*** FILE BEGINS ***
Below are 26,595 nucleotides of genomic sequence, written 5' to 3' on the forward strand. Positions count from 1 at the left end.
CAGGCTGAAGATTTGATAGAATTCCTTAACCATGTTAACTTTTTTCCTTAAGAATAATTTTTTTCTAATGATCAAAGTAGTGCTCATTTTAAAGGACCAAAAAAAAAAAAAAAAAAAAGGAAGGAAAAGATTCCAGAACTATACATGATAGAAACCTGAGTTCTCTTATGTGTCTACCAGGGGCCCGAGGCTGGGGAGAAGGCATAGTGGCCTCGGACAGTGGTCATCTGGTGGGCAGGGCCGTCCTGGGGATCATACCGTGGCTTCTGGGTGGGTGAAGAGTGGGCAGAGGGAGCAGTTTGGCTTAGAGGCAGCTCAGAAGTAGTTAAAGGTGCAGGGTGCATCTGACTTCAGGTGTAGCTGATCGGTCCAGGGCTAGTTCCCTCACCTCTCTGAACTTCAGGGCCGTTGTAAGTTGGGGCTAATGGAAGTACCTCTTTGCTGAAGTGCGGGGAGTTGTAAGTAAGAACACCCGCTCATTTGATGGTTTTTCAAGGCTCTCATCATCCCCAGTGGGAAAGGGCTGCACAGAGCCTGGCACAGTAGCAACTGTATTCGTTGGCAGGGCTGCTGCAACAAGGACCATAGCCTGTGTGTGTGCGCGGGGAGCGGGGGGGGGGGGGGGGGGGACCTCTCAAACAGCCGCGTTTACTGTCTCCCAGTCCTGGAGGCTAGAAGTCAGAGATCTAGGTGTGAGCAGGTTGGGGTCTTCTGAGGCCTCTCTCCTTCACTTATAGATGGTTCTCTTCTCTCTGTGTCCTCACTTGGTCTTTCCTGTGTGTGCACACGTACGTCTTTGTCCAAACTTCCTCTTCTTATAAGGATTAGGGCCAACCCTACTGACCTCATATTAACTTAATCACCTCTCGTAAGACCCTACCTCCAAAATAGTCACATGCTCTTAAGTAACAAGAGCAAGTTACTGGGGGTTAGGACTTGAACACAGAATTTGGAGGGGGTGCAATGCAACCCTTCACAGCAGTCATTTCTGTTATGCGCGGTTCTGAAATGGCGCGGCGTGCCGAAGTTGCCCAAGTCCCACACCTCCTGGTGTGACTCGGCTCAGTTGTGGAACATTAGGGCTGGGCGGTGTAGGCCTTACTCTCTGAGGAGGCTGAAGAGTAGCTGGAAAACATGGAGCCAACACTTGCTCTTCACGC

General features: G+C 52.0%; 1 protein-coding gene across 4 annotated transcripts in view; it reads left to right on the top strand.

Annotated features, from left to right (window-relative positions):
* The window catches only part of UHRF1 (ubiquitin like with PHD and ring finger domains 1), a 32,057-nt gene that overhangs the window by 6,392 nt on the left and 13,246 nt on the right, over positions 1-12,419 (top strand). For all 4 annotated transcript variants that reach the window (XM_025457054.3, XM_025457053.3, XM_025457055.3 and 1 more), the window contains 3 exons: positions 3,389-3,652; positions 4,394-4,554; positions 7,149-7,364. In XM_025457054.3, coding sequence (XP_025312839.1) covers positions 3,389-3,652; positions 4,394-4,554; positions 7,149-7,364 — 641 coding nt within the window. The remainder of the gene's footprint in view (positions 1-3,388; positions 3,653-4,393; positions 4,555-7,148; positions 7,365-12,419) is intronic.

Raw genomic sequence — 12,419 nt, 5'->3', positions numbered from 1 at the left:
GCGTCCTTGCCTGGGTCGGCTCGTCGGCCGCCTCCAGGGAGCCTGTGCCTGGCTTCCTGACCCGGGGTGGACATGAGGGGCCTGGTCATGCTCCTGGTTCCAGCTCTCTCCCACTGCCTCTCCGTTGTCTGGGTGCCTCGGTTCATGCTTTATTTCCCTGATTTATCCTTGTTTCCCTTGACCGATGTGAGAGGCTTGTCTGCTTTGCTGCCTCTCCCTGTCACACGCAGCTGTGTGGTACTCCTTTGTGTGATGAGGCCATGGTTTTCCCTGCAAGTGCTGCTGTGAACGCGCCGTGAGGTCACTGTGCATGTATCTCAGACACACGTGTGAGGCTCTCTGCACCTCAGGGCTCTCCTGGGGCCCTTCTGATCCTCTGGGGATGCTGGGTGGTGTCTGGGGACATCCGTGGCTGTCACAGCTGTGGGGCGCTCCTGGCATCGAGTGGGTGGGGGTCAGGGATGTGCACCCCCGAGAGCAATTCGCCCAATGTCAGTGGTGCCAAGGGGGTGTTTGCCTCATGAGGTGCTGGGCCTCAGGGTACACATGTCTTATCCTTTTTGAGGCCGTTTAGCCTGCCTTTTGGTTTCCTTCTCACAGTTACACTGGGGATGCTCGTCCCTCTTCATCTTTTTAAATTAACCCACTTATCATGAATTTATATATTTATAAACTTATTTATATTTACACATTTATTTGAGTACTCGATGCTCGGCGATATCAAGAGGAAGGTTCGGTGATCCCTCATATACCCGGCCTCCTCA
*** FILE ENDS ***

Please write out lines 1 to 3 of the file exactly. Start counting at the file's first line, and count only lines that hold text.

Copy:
Below are 26,595 nucleotides of genomic sequence, written 5' to 3' on the forward strand. Positions count from 1 at the left end.
CAGGCTGAAGATTTGATAGAATTCCTTAACCATGTTAACTTTTTTCCTTAAGAATAATTTTTTTCTAATGATCAAAGTAGTGCTCATTTTAAAGGACCAAAAAAAAAAAAAAAAAAAAGGAAGGAAAAGATTCCAGAACTATACATGATAGAAACCTGAGTTCTCTTATGTGTCTACCAGGGGCCCGAGGCTGGGGAGAAGGCATAGTGGCCTCGGACAGTGGTCATCTGGTGGGCAGGGCCGTCCTGGGGATCATACCGTGGCTTCTGGGTGGGTGAAGAGTGGGCAGAGGGAGCAGTTTGGCTTAGAGGCAGCTCAGAAGTAGTTAAAGGTGCAGGGTGCATCTGACTTCAGGTGTAGCTGATCGGTCCAGGGCTAGTTCCCTCACCTCTCTGAACTTCAGGGCCGTTGTAAGTTGGGGCTAATGGAAGTACCTCTTTGCTGAAGTGCGGGGAGTTGTAAGTAAGAACACCCGCTCATTTGATGGTTTTTCAAGGCTCTCATCATCCCCAGTGGGAAAGGGCTGCACAGAGCCTGGCACAGTAGCAACTGTATTCGTTGGCAGGGCTGCTGCAACAAGGACCATAGCCTGTGTGTGTGCGCGGGGAGCGGGGGGGGGGGGGGGGGGGACCTCTCAAACAGCCGCGTTTACTGTCTCCCAGTCCTGGAGGCTAGAAGTCAGAGATCTAGGTGTGAGCAGGTTGGGGTCTTCTGAGGCCTCTCTCCTTCACTTATAGATGGTTCTCTTCTCTCTGTGTCCTCACTTGGTCTTTCCTGTGTGTGCACACGTACGTCTTTGTCCAAACTTCCTCTTCTTATAAGGATTAGGGCCAACCCTACTGACCTCATATTAACTTAATCACCTCTCGTAAGACCCTACCTCCAAAATAGTCACATGCTCTTAAGTAACAAGAGCAAGTTACTGGGGGTTAGGACTTGAACACAGAATTTGGAGGGGGTGCAATGCAACCCTTCACAGCAGTCATTTCTGTTATGCGCGGTTCTGAAATGGCGCGGCGTGCCGAAGTTGCCCAAGTCCCACACCTCCTGGTGTGACTCGGCTCAGTTGTGGAACATTAGGGCTGGGCGGTGTAGGCCTTACTCTCTGAGGAGGCTGAAGAGTAGCTGGAAAACATGGAGCCAACACTTGCTCTTCACGC

General features: G+C 52.0%; 1 protein-coding gene across 4 annotated transcripts in view; it reads left to right on the top strand.